Like westerly Olvera, Estepa's fortunes took an unexpected turn in the early nineteenth century, when the consequences of successive wars and economic downturn transformed Estepa into a haven for the bandoleros (bandits) who haunted the mountains and often made outrageous forays into the towns and villages. Most notorious was José Maria Hinojosa Cabacho, "El Tempranillo", who once stated that while the King may well rule Spain he, Tempranillo, ruled the mountains. Infamous names such as Juan Caballero, El Vivillo and El Pernales were also regular visitors. The bandoleros were dealt with in brutal reprisals. In 1886, Queen Maria Cristina honoured the town with the title of City by Royal Disposition, a sign of its status in the region.


Palacio de los Marqueses de Cerverales
Estepa's architectural star is undoubtedly the eighteenth century Palacio, officially declared a National Historic Artistic Monument in 1984. It was completed in 1756 by the first Marquis of Cerverales, Manuel Bejarano y Campañón, and freatures a Baroque façade with spiral Solomon columns, and a typical open courtyard in the interior. Located on Calle Castillejos.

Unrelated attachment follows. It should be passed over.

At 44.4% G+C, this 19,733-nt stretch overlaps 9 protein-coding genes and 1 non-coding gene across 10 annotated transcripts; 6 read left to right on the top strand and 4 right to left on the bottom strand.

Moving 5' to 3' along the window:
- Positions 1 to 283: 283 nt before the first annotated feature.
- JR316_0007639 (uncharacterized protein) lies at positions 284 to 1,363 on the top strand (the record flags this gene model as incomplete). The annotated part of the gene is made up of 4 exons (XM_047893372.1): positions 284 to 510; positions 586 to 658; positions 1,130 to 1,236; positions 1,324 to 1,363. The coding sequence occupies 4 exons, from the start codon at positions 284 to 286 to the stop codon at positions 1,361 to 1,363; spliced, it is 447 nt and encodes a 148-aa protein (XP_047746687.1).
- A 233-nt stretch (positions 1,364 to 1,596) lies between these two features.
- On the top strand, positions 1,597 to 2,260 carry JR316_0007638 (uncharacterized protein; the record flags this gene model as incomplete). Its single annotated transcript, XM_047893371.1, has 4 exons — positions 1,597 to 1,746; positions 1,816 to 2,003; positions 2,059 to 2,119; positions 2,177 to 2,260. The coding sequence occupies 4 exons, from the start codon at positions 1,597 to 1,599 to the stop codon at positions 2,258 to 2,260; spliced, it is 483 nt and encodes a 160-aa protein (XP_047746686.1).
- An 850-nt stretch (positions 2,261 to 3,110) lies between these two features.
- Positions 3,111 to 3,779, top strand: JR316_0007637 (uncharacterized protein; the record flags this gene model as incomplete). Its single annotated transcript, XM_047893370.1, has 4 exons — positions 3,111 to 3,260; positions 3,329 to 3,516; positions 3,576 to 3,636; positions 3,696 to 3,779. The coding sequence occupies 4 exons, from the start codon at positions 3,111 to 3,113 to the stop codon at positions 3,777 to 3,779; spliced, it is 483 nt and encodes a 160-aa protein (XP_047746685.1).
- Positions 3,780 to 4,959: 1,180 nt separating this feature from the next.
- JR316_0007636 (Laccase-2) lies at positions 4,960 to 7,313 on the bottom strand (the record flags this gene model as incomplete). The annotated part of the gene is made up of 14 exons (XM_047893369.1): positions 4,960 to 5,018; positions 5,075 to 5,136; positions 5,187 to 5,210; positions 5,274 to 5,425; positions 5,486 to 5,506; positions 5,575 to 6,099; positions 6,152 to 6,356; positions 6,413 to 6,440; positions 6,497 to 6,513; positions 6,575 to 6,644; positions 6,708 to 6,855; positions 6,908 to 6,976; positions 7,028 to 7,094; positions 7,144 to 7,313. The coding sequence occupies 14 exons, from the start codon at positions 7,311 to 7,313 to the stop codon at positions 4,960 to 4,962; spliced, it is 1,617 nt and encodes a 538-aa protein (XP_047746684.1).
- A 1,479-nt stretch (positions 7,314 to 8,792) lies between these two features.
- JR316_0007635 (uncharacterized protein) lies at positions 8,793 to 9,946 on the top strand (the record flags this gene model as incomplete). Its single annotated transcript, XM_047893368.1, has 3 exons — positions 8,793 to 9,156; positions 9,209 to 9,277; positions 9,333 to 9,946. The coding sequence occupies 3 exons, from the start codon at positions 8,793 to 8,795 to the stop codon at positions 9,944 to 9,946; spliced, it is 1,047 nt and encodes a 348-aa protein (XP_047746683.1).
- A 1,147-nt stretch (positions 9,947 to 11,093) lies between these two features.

Museo Arqueológico P. Martín Recio
The archaeological museum has a collection of local finds dating back to the Paleolithic period, and religious artefacts from Roman, Visigothic, Arabic and later cultures, including an intriguing Roman 'hypnos', or statue of the God of Sleep. The building itself was built in 1636 as a school, was converted into a prison in 1702, and in the early twentieth century reverted to a school run by a local religious order. Located on Calle Ancha.
Opening Times:
Monday-Friday, 09:00-14:00hrs.
Weekends, by appointment in Oficina de Turismo
955 91 27 17, 955 91 47 04

Plaza El Carmen
The central square was built in honour of the Virgin Carmen and was expanded in 1745 to accommodate a bullring. Spain's shifting political fortunes have seen it baptised with various names over the centuries: Constitution Square, Royal Square, Republic Square, Generalísimo (General Franco) Square among them. It is known to townsfolk as "el salon" (the lounge), and is ideal to sit under the shade of its trees.

Recinto Amurallado